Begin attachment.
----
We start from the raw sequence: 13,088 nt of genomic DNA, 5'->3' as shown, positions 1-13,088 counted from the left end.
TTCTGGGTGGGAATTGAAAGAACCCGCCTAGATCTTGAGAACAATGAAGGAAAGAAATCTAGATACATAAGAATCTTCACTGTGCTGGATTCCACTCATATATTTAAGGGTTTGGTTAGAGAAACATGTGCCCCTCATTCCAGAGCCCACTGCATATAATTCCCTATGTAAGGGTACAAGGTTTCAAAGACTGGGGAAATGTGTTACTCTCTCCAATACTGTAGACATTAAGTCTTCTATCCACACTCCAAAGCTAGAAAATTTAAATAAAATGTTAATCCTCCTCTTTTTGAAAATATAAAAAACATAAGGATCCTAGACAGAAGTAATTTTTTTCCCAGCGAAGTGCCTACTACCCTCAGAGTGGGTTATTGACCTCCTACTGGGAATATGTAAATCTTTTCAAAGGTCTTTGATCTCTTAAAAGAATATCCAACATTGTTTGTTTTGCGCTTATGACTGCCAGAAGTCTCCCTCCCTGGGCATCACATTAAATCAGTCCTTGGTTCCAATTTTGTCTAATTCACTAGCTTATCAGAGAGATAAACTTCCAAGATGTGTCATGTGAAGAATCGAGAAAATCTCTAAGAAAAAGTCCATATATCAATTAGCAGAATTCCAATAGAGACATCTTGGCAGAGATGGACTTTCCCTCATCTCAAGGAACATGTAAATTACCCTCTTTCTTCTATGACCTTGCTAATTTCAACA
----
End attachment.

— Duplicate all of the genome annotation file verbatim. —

We start from the raw sequence: 13,088 nt of genomic DNA, 5'->3' as shown, positions 1-13,088 counted from the left end.
TTCTGGGTGGGAATTGAAAGAACCCGCCTAGATCTTGAGAACAATGAAGGAAAGAAATCTAGATACATAAGAATCTTCACTGTGCTGGATTCCACTCATATATTTAAGGGTTTGGTTAGAGAAACATGTGCCCCTCATTCCAGAGCCCACTGCATATAATTCCCTATGTAAGGGTACAAGGTTTCAAAGACTGGGGAAATGTGTTACTCTCTCCAATACTGTAGACATTAAGTCTTCTATCCACACTCCAAAGCTAGAAAATTTAAATAAAATGTTAATCCTCCTCTTTTTGAAAATATAAAAAACATAAGGATCCTAGACAGAAGTAATTTTTTTCCCAGCGAAGTGCCTACTACCCTCAGAGTGGGTTATTGACCTCCTACTGGGAATATGTAAATCTTTTCAAAGGTCTTTGATCTCTTAAAAGAATATCCAACATTGTTTGTTTTGCGCTTATGACTGCCAGAAGTCTCCCTCCCTGGGCATCACATTAAATCAGTCCTTGGTTCCAATTTTGTCTAATTCACTAGCTTATCAGAGAGATAAACTTCCAAGATGTGTCATGTGAAGAATCGAGAAAATCTCTAAGAAAAAGTCCATATATCAATTAGCAGAATTCCAATAGAGACATCTTGGCAGAGATGGACTTTCCCTCATCTCAAGGAACATGTAAATTACCCTCTTTCTTCTATGACCTTGCTAATTTCAACA